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The Scarlet & Black

The Scarlet & Black

Tackling campus labor shortages, SHACS and theatre

In the 2019 spring semester, the College intends to fill 18 on-campus positions, most notably in the student health and counseling services (SHACS) and the theatre and dance department.

“We are looking for individuals who have an interest in contributing to a strong academic environment that also concentrates on developing students to fulfill our mission,” wrote Stacy Koehler, associate director employee recruiting and support, in an email to The S&B. “A belief in social justice and diversity and inclusion is also important.” 

As Grinnell College claims to support diversity and inclusion, interim diversity officer Leslie Gregg-Jolly suggests that those involved in the hiring process be mindful of their applicant pool. In an email to the Scarlet & Black, Gregg-Jolly referred to the Grinnell College Faculty Recruitment Guidelines & Procedures, which states that “a community that encompasses a diversity of people and perspectives is the foundation of excellence in the liberal arts.” A key way of achieving diversity is for recruiters to refer to networks supporting diverse candidates. The Consortium for Faculty Diversity database, the National Science Foundation, the National Women’s Studies Association and historically black colleges and universities, among other special caucuses and committees, are cited in the handbook as resources to pull more candidates with diverse backgrounds.

To address mental health needs for students, The College recently hired Dr. Eric Wood, a psychologist with 12 years of experience in college mental health, as dean for health and wellness. Over the course of his career, Dr. Wood has worked with two federal grants from the Department of Health and Human Services, been named a diversity scholar for national organizations and served on an advisory board for a consortium of schools.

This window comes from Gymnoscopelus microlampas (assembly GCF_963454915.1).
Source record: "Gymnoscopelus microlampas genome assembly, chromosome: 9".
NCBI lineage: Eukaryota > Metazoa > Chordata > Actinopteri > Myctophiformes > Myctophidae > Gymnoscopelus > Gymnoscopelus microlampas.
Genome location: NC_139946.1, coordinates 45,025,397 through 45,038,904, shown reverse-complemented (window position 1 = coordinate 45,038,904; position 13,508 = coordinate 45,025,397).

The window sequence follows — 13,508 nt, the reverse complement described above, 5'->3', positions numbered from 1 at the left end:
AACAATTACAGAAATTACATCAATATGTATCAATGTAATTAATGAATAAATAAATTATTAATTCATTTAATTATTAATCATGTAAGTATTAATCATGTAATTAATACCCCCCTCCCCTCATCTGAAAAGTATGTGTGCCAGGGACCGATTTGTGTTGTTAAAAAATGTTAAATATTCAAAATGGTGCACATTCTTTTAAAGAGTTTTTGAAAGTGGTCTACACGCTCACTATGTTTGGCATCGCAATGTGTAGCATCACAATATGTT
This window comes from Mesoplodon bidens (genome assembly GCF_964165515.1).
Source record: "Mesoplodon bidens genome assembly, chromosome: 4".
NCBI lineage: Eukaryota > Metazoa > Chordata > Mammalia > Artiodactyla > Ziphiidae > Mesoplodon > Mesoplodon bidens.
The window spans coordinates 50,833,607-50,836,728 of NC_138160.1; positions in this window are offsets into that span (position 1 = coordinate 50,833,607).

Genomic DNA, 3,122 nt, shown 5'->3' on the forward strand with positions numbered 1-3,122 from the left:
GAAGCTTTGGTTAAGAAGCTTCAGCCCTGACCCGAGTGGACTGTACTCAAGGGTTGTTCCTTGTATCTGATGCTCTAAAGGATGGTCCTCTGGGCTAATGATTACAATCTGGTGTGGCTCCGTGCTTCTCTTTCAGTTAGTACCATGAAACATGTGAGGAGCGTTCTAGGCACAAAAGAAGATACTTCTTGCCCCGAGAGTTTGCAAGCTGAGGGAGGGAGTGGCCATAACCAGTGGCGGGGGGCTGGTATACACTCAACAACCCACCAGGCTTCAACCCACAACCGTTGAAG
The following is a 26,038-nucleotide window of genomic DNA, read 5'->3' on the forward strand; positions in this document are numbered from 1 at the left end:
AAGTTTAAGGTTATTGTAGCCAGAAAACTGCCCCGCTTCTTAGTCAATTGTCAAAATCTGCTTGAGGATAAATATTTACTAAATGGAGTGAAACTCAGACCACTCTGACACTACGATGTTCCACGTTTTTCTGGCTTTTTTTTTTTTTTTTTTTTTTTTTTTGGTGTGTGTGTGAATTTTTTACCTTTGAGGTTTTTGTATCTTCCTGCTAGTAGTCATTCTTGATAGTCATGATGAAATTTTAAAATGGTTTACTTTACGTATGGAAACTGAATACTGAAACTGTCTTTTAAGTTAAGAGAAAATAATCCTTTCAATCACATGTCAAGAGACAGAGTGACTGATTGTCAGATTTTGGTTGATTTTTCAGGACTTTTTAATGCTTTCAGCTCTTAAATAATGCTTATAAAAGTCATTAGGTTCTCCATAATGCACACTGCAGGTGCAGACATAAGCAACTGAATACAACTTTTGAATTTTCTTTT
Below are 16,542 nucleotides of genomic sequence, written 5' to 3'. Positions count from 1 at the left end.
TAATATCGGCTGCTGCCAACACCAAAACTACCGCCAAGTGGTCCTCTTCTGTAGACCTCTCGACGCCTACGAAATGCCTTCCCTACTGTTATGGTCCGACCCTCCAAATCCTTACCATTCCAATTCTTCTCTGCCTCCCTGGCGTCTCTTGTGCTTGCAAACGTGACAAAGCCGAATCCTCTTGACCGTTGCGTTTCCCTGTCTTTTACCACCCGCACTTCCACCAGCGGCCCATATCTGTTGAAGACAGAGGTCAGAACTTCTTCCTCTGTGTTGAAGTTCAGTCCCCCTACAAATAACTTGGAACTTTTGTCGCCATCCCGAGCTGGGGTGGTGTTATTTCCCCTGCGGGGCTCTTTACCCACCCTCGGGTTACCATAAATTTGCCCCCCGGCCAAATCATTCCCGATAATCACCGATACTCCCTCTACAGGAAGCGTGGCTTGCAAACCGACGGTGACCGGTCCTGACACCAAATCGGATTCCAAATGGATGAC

SHACS currently offers free tele-psychiatry services through University of Iowa Hospitals and Clinics and partners with the University of Iowa psychology doctoral program for in-person visits. Students can choose to participate in either group or individual sessions, depending on their goals for counseling. However, the doctoral students work part-time, and as a result the College lacks a full time, on-site psychologist.

“[Dr.] Wood will promote comprehensive prevention programs that support goals for diversity, inclusion, and belonging across the College, as well as support strategic leadership in the areas of health and mental health services,” wrote Sarah Mochenross in an email to The S&B. “Given the shortage of psychologists in the state and the nation, we are especially thrilled to have someone of [Dr.] Wood’s expertise and experience on campus.”

Dr. Wood, who is African-American, wrote in an email to The S&B that he looks forward to working at the College. He acknowledges that there are not many psychologists of color or with diverse identities, and though he holds many accomplishments, they are not representative of the field embodying diversity.

“I often find myself to be the only person of color in the room, and, sadly, this relates to historical factors as opposed to the intent of any particular institution.”

Nonetheless, he wrote that working at Grinnell presents an exciting opportunity for himself and the College.

“Grinnell [College]’s desire for a psychologist with experience in college mental health undoubtedly meant that the school wanted someone who was thriving and happily working at another institution. Such was the case for me, and because of this, and my obligations to students, etc., transitioning was necessarily a drawn-out process. I will say that during 12 years at my previous institution, I’ve turned down 4 unsolicited offers from other institutions, and my previous school made several counter offers to keep me. I only say this to highlight how Grinnell is a very compelling place to work,” Wood wrote.

The theatre and dance student educational policy committee hopes to work with the College to replace Professor Ellen Mease’s imminent vacancy by attracting candidates of color.

Theatre and dance is notably dominated by white people, notably men; therefore, the committee argues that having someone from a marginalized identity would diversify the department and fulfill the College’s commitment of creating an excellent academic environment. The representatives of the committee could not be reached for additional comment before the publishing of this article. The S&B will continue to cover the department as well as other vacancies.

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